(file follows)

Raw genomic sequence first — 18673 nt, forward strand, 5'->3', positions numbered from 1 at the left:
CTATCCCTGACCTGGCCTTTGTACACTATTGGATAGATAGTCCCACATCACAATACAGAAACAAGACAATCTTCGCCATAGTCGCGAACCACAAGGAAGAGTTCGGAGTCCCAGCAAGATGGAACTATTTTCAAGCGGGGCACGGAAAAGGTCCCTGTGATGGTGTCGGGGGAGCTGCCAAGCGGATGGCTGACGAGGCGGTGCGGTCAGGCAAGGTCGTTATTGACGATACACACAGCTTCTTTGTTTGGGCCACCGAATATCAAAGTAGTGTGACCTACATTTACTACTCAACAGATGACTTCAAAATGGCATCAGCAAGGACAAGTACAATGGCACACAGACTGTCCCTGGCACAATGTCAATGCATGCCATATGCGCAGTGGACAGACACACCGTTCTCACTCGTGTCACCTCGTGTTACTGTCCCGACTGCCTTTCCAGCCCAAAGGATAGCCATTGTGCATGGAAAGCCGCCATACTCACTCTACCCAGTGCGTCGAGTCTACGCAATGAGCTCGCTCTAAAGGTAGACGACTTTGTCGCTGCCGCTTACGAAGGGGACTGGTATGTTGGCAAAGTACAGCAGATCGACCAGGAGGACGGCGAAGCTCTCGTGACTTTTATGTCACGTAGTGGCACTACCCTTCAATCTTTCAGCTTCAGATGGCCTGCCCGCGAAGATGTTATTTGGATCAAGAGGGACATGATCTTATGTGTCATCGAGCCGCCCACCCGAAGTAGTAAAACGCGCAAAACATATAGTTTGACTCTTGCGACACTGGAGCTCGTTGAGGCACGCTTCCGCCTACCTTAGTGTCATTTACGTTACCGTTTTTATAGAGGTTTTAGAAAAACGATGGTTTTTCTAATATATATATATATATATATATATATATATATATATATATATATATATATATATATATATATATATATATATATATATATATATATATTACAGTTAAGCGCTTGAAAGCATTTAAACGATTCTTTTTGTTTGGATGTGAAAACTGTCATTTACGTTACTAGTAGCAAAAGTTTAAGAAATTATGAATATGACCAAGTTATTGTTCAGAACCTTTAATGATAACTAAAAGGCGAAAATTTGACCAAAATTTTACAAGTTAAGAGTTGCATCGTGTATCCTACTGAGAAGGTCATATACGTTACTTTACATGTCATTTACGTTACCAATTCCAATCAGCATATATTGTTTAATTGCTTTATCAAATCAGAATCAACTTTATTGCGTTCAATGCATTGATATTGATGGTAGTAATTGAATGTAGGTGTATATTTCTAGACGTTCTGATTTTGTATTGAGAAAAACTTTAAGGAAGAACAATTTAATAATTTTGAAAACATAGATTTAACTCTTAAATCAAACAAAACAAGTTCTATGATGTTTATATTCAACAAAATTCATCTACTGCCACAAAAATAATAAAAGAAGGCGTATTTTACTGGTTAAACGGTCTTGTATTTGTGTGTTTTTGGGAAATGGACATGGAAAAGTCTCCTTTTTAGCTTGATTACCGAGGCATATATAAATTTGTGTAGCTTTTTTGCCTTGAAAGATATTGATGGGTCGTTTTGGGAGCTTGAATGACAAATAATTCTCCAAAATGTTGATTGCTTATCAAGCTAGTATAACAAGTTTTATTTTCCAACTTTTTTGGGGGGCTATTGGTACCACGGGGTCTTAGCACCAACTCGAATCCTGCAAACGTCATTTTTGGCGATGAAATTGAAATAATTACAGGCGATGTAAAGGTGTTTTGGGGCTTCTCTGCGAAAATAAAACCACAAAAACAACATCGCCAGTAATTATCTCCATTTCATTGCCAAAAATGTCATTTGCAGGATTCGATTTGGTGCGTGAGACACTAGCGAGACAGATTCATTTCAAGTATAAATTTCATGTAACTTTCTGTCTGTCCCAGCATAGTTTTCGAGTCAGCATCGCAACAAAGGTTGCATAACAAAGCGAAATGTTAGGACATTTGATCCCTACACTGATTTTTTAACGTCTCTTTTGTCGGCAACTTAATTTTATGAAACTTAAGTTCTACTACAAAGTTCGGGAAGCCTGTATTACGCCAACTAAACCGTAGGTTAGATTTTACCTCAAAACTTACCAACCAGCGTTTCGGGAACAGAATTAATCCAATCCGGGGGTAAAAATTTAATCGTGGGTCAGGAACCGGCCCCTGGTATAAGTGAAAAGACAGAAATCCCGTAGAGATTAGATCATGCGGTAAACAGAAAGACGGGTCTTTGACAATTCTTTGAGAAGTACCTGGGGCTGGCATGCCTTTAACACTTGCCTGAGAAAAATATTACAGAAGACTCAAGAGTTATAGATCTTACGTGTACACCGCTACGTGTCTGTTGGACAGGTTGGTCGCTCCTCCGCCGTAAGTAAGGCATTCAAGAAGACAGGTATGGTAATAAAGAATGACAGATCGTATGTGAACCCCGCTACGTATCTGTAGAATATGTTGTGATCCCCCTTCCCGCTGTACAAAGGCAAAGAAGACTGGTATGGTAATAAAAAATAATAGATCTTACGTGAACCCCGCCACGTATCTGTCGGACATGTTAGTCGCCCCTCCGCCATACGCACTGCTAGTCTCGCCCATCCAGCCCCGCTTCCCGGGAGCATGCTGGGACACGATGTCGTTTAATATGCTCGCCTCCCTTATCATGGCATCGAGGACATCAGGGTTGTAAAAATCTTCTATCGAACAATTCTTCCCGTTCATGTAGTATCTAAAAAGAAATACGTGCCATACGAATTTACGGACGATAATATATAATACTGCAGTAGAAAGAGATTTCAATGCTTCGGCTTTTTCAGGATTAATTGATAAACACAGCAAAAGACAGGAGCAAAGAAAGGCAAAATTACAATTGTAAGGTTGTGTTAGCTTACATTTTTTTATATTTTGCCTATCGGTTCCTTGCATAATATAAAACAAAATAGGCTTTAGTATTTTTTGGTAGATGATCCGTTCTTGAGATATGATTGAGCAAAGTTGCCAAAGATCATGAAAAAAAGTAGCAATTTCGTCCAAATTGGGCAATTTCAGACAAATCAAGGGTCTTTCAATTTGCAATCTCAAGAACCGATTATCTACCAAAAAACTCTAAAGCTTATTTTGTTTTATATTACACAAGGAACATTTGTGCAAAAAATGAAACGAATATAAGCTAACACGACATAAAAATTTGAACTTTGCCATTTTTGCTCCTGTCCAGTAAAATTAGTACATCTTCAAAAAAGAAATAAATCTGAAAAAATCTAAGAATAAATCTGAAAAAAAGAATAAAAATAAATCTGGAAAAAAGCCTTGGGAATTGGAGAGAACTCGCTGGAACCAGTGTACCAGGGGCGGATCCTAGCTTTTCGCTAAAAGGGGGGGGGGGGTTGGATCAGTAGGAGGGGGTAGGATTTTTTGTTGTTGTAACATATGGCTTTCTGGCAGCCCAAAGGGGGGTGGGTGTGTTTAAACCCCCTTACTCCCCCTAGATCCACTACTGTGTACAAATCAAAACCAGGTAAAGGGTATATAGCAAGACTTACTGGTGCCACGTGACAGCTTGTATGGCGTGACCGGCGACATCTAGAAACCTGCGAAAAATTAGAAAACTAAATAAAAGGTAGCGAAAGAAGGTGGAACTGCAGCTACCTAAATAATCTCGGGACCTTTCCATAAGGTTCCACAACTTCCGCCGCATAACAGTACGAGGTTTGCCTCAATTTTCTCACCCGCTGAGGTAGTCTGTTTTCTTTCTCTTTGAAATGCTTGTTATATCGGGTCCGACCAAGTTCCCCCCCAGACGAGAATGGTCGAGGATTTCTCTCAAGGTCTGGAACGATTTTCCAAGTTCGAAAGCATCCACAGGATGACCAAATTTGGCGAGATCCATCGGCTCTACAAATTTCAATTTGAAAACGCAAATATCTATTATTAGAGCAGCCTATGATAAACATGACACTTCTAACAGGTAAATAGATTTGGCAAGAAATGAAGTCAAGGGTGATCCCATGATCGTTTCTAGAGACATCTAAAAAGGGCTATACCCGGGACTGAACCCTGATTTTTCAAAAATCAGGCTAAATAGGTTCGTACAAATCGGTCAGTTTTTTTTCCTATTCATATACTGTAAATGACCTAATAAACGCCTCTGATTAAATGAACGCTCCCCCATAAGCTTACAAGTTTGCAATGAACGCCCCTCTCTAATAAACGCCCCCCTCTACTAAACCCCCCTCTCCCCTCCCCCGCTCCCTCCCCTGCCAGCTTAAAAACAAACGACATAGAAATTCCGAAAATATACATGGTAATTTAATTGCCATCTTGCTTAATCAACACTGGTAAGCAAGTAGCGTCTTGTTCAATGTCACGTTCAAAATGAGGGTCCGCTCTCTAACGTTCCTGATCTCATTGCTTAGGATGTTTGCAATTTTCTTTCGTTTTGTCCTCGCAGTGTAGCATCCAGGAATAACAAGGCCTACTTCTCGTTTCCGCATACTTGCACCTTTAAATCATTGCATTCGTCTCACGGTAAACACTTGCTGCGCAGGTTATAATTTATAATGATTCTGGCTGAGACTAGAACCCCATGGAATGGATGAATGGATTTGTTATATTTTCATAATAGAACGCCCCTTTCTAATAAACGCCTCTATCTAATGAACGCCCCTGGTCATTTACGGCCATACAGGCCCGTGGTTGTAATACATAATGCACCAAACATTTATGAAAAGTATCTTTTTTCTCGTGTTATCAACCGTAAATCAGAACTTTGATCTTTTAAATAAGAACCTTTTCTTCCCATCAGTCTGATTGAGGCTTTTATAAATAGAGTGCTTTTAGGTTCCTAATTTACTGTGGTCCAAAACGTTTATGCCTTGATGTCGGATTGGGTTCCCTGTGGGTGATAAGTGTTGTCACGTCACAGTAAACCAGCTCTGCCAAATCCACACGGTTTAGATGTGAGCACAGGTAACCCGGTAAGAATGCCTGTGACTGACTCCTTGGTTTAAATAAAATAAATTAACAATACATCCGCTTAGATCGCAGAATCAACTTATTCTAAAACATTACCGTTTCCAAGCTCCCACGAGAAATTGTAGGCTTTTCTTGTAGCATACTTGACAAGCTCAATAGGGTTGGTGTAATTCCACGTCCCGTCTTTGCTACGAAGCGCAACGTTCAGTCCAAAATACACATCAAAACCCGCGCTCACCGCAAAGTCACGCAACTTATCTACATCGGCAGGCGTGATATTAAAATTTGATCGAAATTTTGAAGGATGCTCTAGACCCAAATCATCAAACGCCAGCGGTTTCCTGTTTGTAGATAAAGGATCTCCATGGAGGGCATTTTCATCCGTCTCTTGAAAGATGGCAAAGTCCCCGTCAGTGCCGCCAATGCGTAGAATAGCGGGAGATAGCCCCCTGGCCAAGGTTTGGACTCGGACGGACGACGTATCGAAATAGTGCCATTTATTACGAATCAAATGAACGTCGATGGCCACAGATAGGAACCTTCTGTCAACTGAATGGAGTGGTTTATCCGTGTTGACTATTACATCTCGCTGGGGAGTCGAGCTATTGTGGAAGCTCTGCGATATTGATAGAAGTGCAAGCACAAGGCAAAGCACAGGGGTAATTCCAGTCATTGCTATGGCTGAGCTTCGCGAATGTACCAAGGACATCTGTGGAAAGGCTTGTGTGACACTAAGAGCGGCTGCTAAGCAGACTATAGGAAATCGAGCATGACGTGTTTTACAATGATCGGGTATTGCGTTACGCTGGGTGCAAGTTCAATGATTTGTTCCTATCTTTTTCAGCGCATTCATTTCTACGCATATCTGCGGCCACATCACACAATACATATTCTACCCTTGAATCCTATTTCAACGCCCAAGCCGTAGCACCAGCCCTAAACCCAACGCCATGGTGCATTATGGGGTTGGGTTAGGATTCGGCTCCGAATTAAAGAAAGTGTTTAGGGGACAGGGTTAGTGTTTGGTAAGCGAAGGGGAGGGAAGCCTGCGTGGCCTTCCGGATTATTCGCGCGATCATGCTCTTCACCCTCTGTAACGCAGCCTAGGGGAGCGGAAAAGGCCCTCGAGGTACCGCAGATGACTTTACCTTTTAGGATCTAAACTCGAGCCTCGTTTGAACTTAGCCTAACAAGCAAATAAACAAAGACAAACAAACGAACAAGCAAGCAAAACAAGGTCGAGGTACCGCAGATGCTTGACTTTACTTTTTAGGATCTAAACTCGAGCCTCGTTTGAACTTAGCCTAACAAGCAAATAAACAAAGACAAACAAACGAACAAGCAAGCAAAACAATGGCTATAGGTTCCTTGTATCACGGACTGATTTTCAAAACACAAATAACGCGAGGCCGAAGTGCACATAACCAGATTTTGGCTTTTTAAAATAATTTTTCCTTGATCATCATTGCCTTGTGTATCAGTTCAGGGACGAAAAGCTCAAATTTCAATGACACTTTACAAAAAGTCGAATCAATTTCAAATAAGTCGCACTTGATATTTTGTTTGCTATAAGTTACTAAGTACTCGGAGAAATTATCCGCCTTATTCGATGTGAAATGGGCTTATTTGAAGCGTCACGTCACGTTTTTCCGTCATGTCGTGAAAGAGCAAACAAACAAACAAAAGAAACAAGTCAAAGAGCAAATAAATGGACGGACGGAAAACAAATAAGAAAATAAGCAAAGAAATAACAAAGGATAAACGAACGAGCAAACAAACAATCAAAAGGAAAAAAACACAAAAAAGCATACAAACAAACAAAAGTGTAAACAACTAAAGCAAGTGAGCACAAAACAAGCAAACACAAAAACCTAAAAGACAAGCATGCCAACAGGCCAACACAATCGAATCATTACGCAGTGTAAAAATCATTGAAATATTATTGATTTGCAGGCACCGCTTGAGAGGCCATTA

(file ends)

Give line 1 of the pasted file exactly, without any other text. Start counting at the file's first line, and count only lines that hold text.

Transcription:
Raw genomic sequence first — 18673 nt, forward strand, 5'->3', positions numbered from 1 at the left: